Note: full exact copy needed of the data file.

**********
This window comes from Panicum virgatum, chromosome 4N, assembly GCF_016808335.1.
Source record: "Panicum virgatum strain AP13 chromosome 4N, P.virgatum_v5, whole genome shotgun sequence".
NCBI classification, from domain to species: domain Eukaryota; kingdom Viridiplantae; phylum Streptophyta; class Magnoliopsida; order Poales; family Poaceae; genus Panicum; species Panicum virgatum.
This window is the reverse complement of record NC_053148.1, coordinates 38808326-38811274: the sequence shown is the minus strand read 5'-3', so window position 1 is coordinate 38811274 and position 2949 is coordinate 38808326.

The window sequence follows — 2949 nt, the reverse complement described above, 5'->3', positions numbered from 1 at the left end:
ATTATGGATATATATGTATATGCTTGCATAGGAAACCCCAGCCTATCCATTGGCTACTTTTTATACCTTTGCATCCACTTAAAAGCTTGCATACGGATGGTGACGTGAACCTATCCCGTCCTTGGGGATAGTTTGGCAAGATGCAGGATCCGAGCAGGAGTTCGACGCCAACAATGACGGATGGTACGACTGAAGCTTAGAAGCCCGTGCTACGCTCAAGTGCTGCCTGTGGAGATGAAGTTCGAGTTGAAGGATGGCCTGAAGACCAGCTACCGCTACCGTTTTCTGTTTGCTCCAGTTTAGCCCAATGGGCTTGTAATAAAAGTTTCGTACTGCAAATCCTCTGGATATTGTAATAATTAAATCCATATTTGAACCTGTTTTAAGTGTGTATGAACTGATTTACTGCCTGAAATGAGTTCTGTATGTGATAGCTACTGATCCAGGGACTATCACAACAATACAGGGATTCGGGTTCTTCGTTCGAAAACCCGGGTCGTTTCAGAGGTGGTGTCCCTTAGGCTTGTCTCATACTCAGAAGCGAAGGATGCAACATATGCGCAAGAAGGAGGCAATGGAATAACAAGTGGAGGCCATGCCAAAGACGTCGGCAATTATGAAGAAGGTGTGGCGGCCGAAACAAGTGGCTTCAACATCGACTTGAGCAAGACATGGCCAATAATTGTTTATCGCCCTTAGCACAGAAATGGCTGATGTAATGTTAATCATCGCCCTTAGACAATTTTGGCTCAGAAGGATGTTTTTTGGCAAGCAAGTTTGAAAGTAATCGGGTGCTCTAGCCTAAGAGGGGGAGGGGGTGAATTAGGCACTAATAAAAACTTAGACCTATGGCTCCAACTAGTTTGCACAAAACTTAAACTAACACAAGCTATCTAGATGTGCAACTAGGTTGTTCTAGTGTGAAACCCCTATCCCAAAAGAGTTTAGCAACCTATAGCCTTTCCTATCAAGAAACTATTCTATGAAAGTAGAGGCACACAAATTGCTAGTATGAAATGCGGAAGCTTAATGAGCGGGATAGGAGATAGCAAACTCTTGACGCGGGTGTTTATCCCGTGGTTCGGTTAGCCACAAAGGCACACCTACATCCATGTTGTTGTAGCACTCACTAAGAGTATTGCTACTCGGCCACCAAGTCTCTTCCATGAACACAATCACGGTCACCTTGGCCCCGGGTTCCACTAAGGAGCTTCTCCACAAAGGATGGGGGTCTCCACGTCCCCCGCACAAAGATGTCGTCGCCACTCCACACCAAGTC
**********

This window comes from Panicum virgatum, chromosome 4N, assembly GCF_016808335.1.
Source record: "Panicum virgatum strain AP13 chromosome 4N, P.virgatum_v5, whole genome shotgun sequence".
NCBI classification, from domain to species: domain Eukaryota; kingdom Viridiplantae; phylum Streptophyta; class Magnoliopsida; order Poales; family Poaceae; genus Panicum; species Panicum virgatum.
This window is the reverse complement of record NC_053148.1, coordinates 38808326-38811274: the sequence shown is the minus strand read 5'-3', so window position 1 is coordinate 38811274 and position 2949 is coordinate 38808326.

The window sequence follows — 2949 nt, the reverse complement described above, 5'->3', positions numbered from 1 at the left end:
ATTATGGATATATATGTATATGCTTGCATAGGAAACCCCAGCCTATCCATTGGCTACTTTTTATACCTTTGCATCCACTTAAAAGCTTGCATACGGATGGTGACGTGAACCTATCCCGTCCTTGGGGATAGTTTGGCAAGATGCAGGATCCGAGCAGGAGTTCGACGCCAACAATGACGGATGGTACGACTGAAGCTTAGAAGCCCGTGCTACGCTCAAGTGCTGCCTGTGGAGATGAAGTTCGAGTTGAAGGATGGCCTGAAGACCAGCTACCGCTACCGTTTTCTGTTTGCTCCAGTTTAGCCCAATGGGCTTGTAATAAAAGTTTCGTACTGCAAATCCTCTGGATATTGTAATAATTAAATCCATATTTGAACCTGTTTTAAGTGTGTATGAACTGATTTACTGCCTGAAATGAGTTCTGTATGTGATAGCTACTGATCCAGGGACTATCACAACAATACAGGGATTCGGGTTCTTCGTTCGAAAACCCGGGTCGTTTCAGAGGTGGTGTCCCTTAGGCTTGTCTCATACTCAGAAGCGAAGGATGCAACATATGCGCAAGAAGGAGGCAATGGAATAACAAGTGGAGGCCATGCCAAAGACGTCGGCAATTATGAAGAAGGTGTGGCGGCCGAAACAAGTGGCTTCAACATCGACTTGAGCAAGACATGGCCAATAATTGTTTATCGCCCTTAGCACAGAAATGGCTGATGTAATGTTAATCATCGCCCTTAGACAATTTTGGCTCAGAAGGATGTTTTTTGGCAAGCAAGTTTGAAAGTAATCGGGTGCTCTAGCCTAAGAGGGGGAGGGGGTGAATTAGGCACTAATAAAAACTTAGACCTATGGCTCCAACTAGTTTGCACAAAACTTAAACTAACACAAGCTATCTAGATGTGCAACTAGGTTGTTCTAGTGTGAAACCCCTATCCCAAAAGAGTTTAGCAACCTATAGCCTTTCCTATCAAGAAACTATTCTATGAAAGTAGAGGCACACAAATTGCTAGTATGAAATGCGGAAGCTTAATGAGCGGGATAGGAGATAGCAAACTCTTGACGCGGGTGTTTATCCCGTGGTTCGGTTAGCCACAAAGGCACACCTACATCCATGTTGTTGTAGCACTCACTAAGAGTATTGCTACTCGGCCACCAAGTCTCTTCCATGAACACAATCACGGTCACCTTGGCCCCGGGTTCCACTAAGGAGCTTCTCCACAAAGGATGGGGGTCTCCACGTCCCCCGCACAAAGATGTCGTCGCCACTCCACACCAAGTC